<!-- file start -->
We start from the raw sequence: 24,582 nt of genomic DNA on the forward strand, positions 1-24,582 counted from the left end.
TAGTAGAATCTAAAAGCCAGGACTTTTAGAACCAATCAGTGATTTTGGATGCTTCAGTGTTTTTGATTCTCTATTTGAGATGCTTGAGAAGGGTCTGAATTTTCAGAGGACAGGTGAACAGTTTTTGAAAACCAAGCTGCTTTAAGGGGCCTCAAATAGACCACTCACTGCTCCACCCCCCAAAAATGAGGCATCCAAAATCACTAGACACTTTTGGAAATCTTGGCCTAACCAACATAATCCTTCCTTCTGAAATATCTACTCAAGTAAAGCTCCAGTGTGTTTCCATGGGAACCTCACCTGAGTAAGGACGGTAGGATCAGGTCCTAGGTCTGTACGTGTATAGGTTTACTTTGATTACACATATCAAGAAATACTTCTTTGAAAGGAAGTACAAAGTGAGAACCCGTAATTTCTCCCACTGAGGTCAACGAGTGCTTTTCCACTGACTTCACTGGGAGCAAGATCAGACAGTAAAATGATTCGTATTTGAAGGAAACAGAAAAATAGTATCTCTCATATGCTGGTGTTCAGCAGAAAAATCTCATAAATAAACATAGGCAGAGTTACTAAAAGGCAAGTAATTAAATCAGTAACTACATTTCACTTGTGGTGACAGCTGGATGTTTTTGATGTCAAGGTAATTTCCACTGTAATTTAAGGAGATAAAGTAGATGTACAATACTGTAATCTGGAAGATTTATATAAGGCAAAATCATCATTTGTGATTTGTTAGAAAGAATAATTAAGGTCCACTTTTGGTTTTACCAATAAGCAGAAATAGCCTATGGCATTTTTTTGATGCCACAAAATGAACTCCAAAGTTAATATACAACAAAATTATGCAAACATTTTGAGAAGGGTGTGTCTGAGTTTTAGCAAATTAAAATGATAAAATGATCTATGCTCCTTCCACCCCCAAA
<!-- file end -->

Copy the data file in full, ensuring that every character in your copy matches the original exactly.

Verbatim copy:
We start from the raw sequence: 24,582 nt of genomic DNA on the forward strand, positions 1-24,582 counted from the left end.
TAGTAGAATCTAAAAGCCAGGACTTTTAGAACCAATCAGTGATTTTGGATGCTTCAGTGTTTTTGATTCTCTATTTGAGATGCTTGAGAAGGGTCTGAATTTTCAGAGGACAGGTGAACAGTTTTTGAAAACCAAGCTGCTTTAAGGGGCCTCAAATAGACCACTCACTGCTCCACCCCCCAAAAATGAGGCATCCAAAATCACTAGACACTTTTGGAAATCTTGGCCTAACCAACATAATCCTTCCTTCTGAAATATCTACTCAAGTAAAGCTCCAGTGTGTTTCCATGGGAACCTCACCTGAGTAAGGACGGTAGGATCAGGTCCTAGGTCTGTACGTGTATAGGTTTACTTTGATTACACATATCAAGAAATACTTCTTTGAAAGGAAGTACAAAGTGAGAACCCGTAATTTCTCCCACTGAGGTCAACGAGTGCTTTTCCACTGACTTCACTGGGAGCAAGATCAGACAGTAAAATGATTCGTATTTGAAGGAAACAGAAAAATAGTATCTCTCATATGCTGGTGTTCAGCAGAAAAATCTCATAAATAAACATAGGCAGAGTTACTAAAAGGCAAGTAATTAAATCAGTAACTACATTTCACTTGTGGTGACAGCTGGATGTTTTTGATGTCAAGGTAATTTCCACTGTAATTTAAGGAGATAAAGTAGATGTACAATACTGTAATCTGGAAGATTTATATAAGGCAAAATCATCATTTGTGATTTGTTAGAAAGAATAATTAAGGTCCACTTTTGGTTTTACCAATAAGCAGAAATAGCCTATGGCATTTTTTTGATGCCACAAAATGAACTCCAAAGTTAATATACAACAAAATTATGCAAACATTTTGAGAAGGGTGTGTCTGAGTTTTAGCAAATTAAAATGATAAAATGATCTATGCTCCTTCCACCCCCAAA